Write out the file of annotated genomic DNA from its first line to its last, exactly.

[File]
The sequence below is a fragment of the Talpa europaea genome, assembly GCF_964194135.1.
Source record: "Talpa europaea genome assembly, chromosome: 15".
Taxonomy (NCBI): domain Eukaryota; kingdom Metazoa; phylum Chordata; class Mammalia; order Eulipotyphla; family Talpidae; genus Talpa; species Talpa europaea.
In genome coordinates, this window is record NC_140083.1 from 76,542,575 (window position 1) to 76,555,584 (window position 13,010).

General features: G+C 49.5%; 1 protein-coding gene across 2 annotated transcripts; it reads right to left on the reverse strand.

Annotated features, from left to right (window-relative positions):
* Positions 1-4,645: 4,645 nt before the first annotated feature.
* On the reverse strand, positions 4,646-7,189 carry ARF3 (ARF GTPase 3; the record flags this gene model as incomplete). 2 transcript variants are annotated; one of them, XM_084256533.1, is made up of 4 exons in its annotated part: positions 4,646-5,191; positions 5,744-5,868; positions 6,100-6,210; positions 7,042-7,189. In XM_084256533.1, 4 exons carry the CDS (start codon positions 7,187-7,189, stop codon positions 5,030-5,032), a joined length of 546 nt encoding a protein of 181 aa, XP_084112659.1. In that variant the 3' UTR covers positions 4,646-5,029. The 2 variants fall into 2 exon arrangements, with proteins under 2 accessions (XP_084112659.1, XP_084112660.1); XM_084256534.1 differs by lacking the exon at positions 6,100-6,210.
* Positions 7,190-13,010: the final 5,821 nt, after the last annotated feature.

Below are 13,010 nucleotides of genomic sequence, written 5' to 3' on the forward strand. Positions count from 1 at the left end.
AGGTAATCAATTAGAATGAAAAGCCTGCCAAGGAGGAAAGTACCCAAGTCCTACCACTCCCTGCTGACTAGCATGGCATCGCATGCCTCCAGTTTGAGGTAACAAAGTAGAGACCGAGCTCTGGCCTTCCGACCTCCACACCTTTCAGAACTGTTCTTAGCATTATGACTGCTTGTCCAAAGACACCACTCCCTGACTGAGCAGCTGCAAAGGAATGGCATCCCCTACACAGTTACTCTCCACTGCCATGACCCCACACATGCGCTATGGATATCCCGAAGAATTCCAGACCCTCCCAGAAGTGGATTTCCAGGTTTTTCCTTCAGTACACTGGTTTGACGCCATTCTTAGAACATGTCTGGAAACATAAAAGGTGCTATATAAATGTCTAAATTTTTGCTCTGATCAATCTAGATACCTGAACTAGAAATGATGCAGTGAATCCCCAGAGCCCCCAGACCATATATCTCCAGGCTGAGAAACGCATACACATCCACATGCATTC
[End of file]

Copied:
The sequence below is a fragment of the Talpa europaea genome, assembly GCF_964194135.1.
Source record: "Talpa europaea genome assembly, chromosome: 15".
Taxonomy (NCBI): domain Eukaryota; kingdom Metazoa; phylum Chordata; class Mammalia; order Eulipotyphla; family Talpidae; genus Talpa; species Talpa europaea.
In genome coordinates, this window is record NC_140083.1 from 76,542,575 (window position 1) to 76,555,584 (window position 13,010).

General features: G+C 49.5%; 1 protein-coding gene across 2 annotated transcripts; it reads right to left on the reverse strand.

Annotated features, from left to right (window-relative positions):
* Positions 1-4,645: 4,645 nt before the first annotated feature.
* On the reverse strand, positions 4,646-7,189 carry ARF3 (ARF GTPase 3; the record flags this gene model as incomplete). 2 transcript variants are annotated; one of them, XM_084256533.1, is made up of 4 exons in its annotated part: positions 4,646-5,191; positions 5,744-5,868; positions 6,100-6,210; positions 7,042-7,189. In XM_084256533.1, 4 exons carry the CDS (start codon positions 7,187-7,189, stop codon positions 5,030-5,032), a joined length of 546 nt encoding a protein of 181 aa, XP_084112659.1. In that variant the 3' UTR covers positions 4,646-5,029. The 2 variants fall into 2 exon arrangements, with proteins under 2 accessions (XP_084112659.1, XP_084112660.1); XM_084256534.1 differs by lacking the exon at positions 6,100-6,210.
* Positions 7,190-13,010: the final 5,821 nt, after the last annotated feature.

Below are 13,010 nucleotides of genomic sequence, written 5' to 3' on the forward strand. Positions count from 1 at the left end.
AGGTAATCAATTAGAATGAAAAGCCTGCCAAGGAGGAAAGTACCCAAGTCCTACCACTCCCTGCTGACTAGCATGGCATCGCATGCCTCCAGTTTGAGGTAACAAAGTAGAGACCGAGCTCTGGCCTTCCGACCTCCACACCTTTCAGAACTGTTCTTAGCATTATGACTGCTTGTCCAAAGACACCACTCCCTGACTGAGCAGCTGCAAAGGAATGGCATCCCCTACACAGTTACTCTCCACTGCCATGACCCCACACATGCGCTATGGATATCCCGAAGAATTCCAGACCCTCCCAGAAGTGGATTTCCAGGTTTTTCCTTCAGTACACTGGTTTGACGCCATTCTTAGAACATGTCTGGAAACATAAAAGGTGCTATATAAATGTCTAAATTTTTGCTCTGATCAATCTAGATACCTGAACTAGAAATGATGCAGTGAATCCCCAGAGCCCCCAGACCATATATCTCCAGGCTGAGAAACGCATACACATCCACATGCATTC